Private Investigators: A Surreptitious Search For Money Hidden In Divorce & Other Cases

This is the 2nd post in my series about private investigators & what they can & cannot do legally when searching for assets.  It is also the 10th post in my Divorce & Hidden Money series.  The Huffington Post article “Uncovering Hidden Assets In Divorce Litigation” observes that information obtained by “surreptitious means” might be used by one divorcing spouse against the other.  Obtaining information through a surreptitious search can be critical to recovering assets in a broad range of criminal & civil cases.  Depending on the circumstances, surreptitious searches might involve wiretaps; bank searches; law enforcement databases; and physical surveillance.  These surreptitious means have however, sometimes been abused by private investigators, attorneys & others in the following ways:

WIRETAPS– As stated in testimony at a 1967 U.S. Senate hearing ‘private bugging in this country can be divided into two broad categories, commercial espionage and marital litigation.’ ¹  Former attorney Mary Nolan handled divorce & family law matters for nearly 30 years before pleading guilty to the wiretapping & tax fraud charges at counts 1-4 &/or 6 of her 2012 criminal indictment.  An amended judgment showed Ms. Nolan was sentenced to serve 24 months in prison, 3 years of supervised release, etc.  Ms. Nolan’s sentencing memorandum said her cases frequently involved allegations that husbands were hiding assets.  The prosecutor’s sentencing memorandum meanwhile, claimed Ms. Nolan had employed a private investigator “to install eavesdropping devices in cars used by her clients’ spouses for use in their divorce proceedings.”

BANK SEARCHES– Some private investigators try to surreptitiously search banks in the U.S. for accounts secretly opened by divorcing spouses, debtors, etc.  These investigators may claim they search through computer research; insiders; or information brokers.  Private investigators cannot ordinarily search banks legally because of privacy and other U.S. laws, as explained by the post available here.   The Court has also noted “it is more likely than not that the only way that information brokers can obtain private financial information from banks is through the use of deception and trickery, including impersonation of account holders.”  Commonwealth v. Source One Associates, Inc., No. CIV. A. 98-0507-H, 1999 WL 975120, at *6 (Mass. Super. Oct. 12, 1999) aff’d sub nom. Com. v. Source One Associates, Inc., 436 Mass. 118, 763 N.E.2d 42 (2002).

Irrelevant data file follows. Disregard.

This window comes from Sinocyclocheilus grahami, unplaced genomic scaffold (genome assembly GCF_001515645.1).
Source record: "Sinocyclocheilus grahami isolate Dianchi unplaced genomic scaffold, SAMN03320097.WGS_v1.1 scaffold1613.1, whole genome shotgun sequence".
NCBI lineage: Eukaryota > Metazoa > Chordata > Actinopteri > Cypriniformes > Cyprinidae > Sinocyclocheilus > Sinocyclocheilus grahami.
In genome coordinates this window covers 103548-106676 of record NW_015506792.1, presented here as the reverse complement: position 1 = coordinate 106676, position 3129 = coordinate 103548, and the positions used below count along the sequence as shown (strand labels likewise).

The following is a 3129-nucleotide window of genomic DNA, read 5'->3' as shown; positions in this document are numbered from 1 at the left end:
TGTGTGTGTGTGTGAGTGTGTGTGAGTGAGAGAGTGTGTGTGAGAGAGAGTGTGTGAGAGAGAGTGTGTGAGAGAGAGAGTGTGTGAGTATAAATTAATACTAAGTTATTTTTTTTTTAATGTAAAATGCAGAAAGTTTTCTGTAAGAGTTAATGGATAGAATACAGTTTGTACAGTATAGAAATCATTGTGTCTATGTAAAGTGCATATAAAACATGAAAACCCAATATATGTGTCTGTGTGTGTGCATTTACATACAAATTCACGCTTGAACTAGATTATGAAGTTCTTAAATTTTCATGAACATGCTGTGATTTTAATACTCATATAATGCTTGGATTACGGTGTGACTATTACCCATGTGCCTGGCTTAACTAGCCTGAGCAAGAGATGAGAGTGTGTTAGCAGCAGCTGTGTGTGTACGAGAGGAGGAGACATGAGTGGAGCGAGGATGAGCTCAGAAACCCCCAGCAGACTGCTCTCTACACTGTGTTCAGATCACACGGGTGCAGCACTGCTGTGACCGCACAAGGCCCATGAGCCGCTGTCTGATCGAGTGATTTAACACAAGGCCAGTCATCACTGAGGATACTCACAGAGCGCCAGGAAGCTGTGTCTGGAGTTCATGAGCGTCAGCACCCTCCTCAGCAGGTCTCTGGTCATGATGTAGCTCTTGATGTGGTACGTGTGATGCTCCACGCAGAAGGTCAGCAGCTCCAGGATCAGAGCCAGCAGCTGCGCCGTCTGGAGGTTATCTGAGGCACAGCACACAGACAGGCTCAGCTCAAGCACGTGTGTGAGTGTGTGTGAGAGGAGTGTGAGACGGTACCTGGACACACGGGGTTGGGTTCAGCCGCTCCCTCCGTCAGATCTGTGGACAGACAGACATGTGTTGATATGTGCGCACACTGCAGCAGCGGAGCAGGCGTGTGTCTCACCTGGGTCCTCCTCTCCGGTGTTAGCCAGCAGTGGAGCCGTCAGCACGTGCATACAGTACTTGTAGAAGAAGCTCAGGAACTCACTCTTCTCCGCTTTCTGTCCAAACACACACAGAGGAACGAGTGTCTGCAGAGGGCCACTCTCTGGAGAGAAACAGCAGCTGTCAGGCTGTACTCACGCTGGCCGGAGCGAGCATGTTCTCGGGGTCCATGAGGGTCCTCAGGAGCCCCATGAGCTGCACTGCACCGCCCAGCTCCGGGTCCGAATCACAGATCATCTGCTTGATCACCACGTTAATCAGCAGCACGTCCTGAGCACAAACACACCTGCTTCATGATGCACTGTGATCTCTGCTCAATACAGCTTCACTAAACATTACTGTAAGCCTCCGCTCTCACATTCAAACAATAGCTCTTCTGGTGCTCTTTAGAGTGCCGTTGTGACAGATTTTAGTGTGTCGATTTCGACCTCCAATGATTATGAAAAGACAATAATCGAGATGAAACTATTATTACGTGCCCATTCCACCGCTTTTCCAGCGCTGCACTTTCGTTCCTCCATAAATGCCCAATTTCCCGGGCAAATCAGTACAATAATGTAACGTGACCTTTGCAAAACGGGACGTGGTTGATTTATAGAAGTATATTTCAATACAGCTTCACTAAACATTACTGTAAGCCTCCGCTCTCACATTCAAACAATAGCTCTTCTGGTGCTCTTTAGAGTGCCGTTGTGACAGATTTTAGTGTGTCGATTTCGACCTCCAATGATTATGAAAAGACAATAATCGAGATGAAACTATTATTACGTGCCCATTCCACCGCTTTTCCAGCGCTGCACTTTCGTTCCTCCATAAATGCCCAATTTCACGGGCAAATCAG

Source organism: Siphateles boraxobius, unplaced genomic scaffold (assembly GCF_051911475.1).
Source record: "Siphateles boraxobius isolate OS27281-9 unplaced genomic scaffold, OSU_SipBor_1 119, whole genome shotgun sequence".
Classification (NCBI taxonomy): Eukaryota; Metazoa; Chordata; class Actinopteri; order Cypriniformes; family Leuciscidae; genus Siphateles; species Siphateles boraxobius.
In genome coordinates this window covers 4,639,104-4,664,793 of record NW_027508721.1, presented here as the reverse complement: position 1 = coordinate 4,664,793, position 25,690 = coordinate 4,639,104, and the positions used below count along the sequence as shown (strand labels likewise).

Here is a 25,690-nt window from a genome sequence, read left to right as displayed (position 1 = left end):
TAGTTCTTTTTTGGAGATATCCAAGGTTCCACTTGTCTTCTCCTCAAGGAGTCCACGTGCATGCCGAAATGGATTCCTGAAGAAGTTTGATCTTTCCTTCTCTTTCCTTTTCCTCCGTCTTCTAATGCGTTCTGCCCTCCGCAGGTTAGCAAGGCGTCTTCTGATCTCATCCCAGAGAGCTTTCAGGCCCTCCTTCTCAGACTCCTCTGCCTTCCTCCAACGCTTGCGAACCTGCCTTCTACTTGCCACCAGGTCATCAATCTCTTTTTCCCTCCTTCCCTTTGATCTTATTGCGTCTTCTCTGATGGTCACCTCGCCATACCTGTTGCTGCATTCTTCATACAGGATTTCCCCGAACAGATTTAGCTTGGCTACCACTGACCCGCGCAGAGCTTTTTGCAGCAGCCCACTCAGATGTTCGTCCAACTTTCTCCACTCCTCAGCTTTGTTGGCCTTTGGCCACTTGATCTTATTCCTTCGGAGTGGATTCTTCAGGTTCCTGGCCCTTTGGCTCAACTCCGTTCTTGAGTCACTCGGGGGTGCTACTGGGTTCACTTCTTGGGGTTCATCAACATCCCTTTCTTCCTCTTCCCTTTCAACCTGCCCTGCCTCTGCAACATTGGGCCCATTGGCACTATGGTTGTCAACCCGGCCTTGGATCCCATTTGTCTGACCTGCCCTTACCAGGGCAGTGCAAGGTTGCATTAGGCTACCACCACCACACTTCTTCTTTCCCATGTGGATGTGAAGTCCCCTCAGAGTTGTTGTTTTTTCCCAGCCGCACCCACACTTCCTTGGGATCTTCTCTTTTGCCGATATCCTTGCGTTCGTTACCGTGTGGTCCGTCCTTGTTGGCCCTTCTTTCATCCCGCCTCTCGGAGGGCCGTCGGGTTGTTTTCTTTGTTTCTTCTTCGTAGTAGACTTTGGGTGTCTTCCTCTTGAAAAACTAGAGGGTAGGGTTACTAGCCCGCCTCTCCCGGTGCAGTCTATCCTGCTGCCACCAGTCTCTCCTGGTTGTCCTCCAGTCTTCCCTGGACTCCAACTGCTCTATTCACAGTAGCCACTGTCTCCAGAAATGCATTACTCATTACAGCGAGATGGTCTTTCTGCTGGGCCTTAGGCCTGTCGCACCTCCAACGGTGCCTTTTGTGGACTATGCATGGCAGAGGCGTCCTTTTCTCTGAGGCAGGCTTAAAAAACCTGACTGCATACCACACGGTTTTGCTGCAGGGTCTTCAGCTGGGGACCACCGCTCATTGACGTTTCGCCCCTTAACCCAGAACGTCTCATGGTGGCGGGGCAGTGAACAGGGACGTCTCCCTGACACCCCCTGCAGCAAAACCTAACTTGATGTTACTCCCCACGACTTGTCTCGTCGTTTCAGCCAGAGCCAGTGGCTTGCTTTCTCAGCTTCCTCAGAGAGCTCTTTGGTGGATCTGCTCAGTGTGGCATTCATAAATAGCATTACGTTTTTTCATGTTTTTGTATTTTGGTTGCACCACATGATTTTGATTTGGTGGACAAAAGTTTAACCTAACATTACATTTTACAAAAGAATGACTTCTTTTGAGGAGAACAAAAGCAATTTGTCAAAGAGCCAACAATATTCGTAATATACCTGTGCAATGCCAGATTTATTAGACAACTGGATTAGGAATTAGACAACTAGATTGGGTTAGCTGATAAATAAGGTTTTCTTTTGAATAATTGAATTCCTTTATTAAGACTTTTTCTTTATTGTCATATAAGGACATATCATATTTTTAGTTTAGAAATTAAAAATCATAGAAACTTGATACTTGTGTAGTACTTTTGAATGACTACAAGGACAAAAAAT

LAW ENFORCEMENT DATABASES– These databases can supply law enforcement with information from vendors like Accurint which offers “a cutting-edge investigative technology that can expedite the identification of people and their assets…”  Some law enforcement databases may also store information from nonpublic filings like tax returns; Reports of Foreign Bank and Financial Accounts, (a.k.a. “FBARs”); Suspicious Activity Reports; and Currency Transaction Reports.  Private investigators and the general public do not have access to confidential law enforcement databases.  This is discussed at the October 22, 2014 press release “Private Investigator And Former NYPD Officer Arrested In Bribery Scheme To Obtain Reports From Federal Law Enforcement Database.”

PHYSICAL SURVEILLANCE– The video below from the Physical Surveillance Unit at the Canadian Security Intelligence Service, says surveillance work “has stretches of long idle moments and bursts of adrenaline in between.” If a private investigator mishandles surveillance work, the private investigator could among other things, be civilly liable for negligence.  The Court in Devlin v. Greiner, 147 N.J. Super. 446, 466,  371 A.2d 380, 391 (1977) indicated that a private investigator can even owe a “duty” to those under surveillance, to accurately report on their activities.  The husband in Devlin reportedly suspected his wife was having an extra-marital affair, so he hired a private investigator.  This private investigator supposedly performed almost two weeks of surveillance and then allegedly issued a false report about the wife’s activities.

¹United States v. Murdock, 63 F.3d 1391, 1399 (6th Cir. 1995)(quoting Hearings on the Right to Privacy Act of 1967 Before the Subcomm. on Admin. Practice and Procedure of the Sen. Comm. on the Judiciary, 90th Cong., 1st Sess., part 2 at 413 (1967)).

First image courtesy of Flickr (Licensed) by Tsahi Levent-Levi

Second image courtesy of Flickr (Licensed) by Byung Kyu Park

Third image courtesy of Flickr (Licensed) by Jimmy Baikovicius

Fourth image courtesy of Flickr (Licensed) by Jeffrey Smith

Fifth image courtesy of Flickr (Licensed) by Kangrex


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